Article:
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Gamecocks' offense again no-shows in toothless loss at Texas A&M

Zeb Noland

Zeb Noland had no room to operate against Texas A&M's withering defense. (AP/Sam Craft)

COLLEGE STATION, Texas — Got to score to win. And when South Carolina’s defense has a better chance to score than its offense, it’s going to be really hard to win.

The Gamecocks were hammered 44-14 by No. 17 Texas A&M on Oct. 23, their punchless offense unable to protect quarterback Zeb Noland so he could throw and their running game again stuck in neutral. The Aggies (6-2, 3-2 SEC) weren’t overwhelming, sticking mostly to their tailbacks and tight end Jalen Wydermyer, who has always torched USC, because they didn’t have to be tricky or even pull out a desperation third-down play.

They were content to stack their defenders at the line of scrimmage and dare USC to run while sending three or four rushers on each play to smash the immobile Noland. The Gamecocks (4-4, 1-4) couldn’t get anything going offensively, continuing a season-long trend, and their defense wore down under the Aggies’ relentless assault.

Texas A&M scored its first touchdown on a punt return and led 31-0 at halftime. The Gamecocks mustered 15 yards through three quarters and ended with 185.

“We got to look at why we played like we did in the first half. That was about as bad a first half as it could be, in all three phases,” coach Shane Beamer said. “We got to utilize this week off to one, get healthy, and two, get better.”

USC was a hurting team checking into the game after playing eight straight weeks so this week’s bye couldn’t come at a better time. Yet Beamer won’t get any rest, as he will again hear the cries from his fan base to do something, anything, to fix this offense.

There are not expected to be any staff changes midseason because it would do more harm than good, but there will have to be answers after the year. Of the Gamecocks’ final four games, none are unwinnable; but if USC can’t score, how can there be any chance?

“We certainly got some issues we got to figure out. We’ve got to perform better. We’ve got to be able to block,” Beamer said. “We’re an SEC football team, too. We’ve got to be able to block when they rush four.”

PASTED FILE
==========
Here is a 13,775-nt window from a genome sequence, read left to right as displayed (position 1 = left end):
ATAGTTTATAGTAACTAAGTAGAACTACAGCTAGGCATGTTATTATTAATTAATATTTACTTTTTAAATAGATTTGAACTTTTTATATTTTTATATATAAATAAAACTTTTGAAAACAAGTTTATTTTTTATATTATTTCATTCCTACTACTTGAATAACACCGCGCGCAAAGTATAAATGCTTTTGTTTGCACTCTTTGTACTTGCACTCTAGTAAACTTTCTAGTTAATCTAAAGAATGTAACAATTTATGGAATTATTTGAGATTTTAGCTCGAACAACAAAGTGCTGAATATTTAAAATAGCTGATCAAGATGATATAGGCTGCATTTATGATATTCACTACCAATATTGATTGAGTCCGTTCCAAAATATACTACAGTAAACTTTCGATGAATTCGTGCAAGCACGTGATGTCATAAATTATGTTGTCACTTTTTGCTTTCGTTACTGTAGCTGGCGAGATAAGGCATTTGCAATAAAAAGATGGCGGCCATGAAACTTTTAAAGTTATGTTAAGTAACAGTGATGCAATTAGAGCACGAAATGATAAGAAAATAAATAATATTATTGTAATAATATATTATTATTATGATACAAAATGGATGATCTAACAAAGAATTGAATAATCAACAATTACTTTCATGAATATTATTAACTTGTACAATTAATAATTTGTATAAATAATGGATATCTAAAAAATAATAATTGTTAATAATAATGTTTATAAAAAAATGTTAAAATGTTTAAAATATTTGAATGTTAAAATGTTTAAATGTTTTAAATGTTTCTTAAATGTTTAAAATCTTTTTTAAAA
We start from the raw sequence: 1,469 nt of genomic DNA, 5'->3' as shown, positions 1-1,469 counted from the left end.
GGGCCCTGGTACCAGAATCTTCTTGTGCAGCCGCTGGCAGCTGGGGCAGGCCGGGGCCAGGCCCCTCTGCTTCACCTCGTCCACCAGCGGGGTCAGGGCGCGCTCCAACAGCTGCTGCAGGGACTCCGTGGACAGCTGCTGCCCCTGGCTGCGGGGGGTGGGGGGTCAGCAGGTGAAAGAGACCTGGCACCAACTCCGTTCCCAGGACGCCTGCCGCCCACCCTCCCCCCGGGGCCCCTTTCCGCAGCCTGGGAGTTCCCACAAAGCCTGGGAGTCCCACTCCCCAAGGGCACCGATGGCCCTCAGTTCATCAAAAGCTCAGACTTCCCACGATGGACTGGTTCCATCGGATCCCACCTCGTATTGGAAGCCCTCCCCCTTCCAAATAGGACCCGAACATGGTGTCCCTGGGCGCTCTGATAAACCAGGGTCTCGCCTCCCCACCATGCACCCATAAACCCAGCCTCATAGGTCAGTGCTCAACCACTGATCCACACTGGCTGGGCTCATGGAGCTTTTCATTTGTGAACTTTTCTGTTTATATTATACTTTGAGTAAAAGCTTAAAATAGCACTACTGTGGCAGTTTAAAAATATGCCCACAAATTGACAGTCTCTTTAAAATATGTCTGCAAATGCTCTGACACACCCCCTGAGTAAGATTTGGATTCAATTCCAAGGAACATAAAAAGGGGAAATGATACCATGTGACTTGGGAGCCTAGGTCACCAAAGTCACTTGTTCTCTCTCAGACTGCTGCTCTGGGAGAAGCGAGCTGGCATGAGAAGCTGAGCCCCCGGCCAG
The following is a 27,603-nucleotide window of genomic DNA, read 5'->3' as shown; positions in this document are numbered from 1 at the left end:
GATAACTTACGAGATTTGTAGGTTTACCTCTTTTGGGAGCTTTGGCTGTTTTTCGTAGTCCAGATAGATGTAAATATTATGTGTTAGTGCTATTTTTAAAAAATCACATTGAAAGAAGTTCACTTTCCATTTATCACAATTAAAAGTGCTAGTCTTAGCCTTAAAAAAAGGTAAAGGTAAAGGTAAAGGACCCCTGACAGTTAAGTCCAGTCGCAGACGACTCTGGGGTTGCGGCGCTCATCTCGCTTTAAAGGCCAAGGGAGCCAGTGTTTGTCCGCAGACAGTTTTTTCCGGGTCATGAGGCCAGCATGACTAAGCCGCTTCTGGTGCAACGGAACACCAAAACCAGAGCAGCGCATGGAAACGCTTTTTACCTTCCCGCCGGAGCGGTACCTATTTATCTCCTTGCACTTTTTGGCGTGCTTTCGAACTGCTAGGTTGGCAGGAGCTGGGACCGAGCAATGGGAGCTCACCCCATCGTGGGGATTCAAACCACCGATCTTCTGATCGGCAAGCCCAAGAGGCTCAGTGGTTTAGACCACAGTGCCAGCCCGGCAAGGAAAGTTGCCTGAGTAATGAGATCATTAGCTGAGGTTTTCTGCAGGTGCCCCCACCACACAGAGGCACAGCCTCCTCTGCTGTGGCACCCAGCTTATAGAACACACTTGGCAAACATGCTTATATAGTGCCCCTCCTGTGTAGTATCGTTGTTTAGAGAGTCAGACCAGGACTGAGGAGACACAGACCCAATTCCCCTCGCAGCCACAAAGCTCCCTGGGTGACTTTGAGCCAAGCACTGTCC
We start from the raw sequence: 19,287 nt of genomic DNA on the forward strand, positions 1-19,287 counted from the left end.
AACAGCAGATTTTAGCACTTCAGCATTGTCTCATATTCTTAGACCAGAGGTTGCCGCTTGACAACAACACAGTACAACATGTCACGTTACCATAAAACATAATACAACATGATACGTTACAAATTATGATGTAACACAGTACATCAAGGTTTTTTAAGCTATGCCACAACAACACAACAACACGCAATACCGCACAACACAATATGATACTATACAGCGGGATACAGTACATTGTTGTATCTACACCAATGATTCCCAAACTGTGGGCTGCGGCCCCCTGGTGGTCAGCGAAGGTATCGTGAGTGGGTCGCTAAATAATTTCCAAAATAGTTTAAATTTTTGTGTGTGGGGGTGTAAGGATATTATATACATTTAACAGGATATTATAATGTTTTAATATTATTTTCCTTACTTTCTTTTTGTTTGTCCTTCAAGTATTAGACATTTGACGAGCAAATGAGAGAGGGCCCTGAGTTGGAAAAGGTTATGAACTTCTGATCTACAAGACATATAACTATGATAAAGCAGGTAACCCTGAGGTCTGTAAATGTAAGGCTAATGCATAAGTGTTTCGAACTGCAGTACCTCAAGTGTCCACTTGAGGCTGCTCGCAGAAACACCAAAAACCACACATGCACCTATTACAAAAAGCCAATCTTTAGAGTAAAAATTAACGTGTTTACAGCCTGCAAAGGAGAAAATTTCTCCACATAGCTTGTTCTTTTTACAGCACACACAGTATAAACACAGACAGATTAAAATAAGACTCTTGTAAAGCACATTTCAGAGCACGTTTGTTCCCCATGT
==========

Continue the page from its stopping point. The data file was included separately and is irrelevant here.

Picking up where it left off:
What went right

Jaylan Foster intercepted his nation-leading fifth pass of the season, on a play where he arrived with another defender at the receiver upon the catch, and the ball was batted in the air. Foster somehow stuck with the ball’s path as it fell through the receiver’s hands, then the other defender’s hands, to retrieve it before it hit the ground.

A walk-on scout-teamer two years ago, Foster has a legitimate chance to become an All-American.

Jason Brown relieved Noland in the fourth and immediately connected with his transfer teammate, E.J. Jenkins, for a completion. The two played together at St. Francis (Pa.) two years ago. The drive ended in MarShawn Lloyd’s first career touchdown.

Brown also threw another touchdown to Traevon Kenion in the fourth quarter. He finished 8-of-14 for 84 yards, a touchdown and two interceptions.

A week after booting a 70-yard punt, Kai Kroeger blasted a 73-yarder.

M.J. Webb blocked a field goal.  

What went wrong

The Gamecocks’ offense had to look a lot different with Noland under center, since he wasn’t going to be performing designed QB runs like Luke Doty would. It figured USC would have its line play maximum protection, so Noland could have time to pass.

In a word: No.

The Aggies’ defensive front ripped through USC’s line like soup through a fork and pounded Noland numerous times. To his credit, he kept getting back up, even after a first-quarter pop left him snow-angel'ed on the Kyle Field turf.

“When you perform like we did tonight, you got to evaluate everything. It’s easy to point to the offensive line … we didn’t play great anywhere,” Beamer said. “We all had a hand in it.”

The defense couldn’t stop the run and started missing tackles. Special teams, while Webb blocked a field goal and Juju McDowell had a 36-yard kickoff return, allowed the punt return for a score after four tacklers missed Ainias Smith at the catch.

“We just got to find things we’re good at,” Noland said. “I think we truly just got to look at ourselves internally. We continue to beat ourselves.”

Turning point

The punt return on the Aggies’ first touch of the game told USC that it was over. The Gamecocks knew they would face a hard-enough time stopping Texas A&M’s offense or getting through its defense without a special-teams gaffe.

With everybody fresh and in position, the Gamecocks still couldn’t bring the returner down. That had the bus driver scurrying to start the engine.

Looking ahead

The Gamecocks are off on Oct. 30 before hosting Florida on Nov. 6.

Follow David Cloninger on Twitter @DCPandC.

From Rock Hill, S.C., David Cloninger covers Gamecock sports. He will not rest until he owns every great film and song ever recorded.

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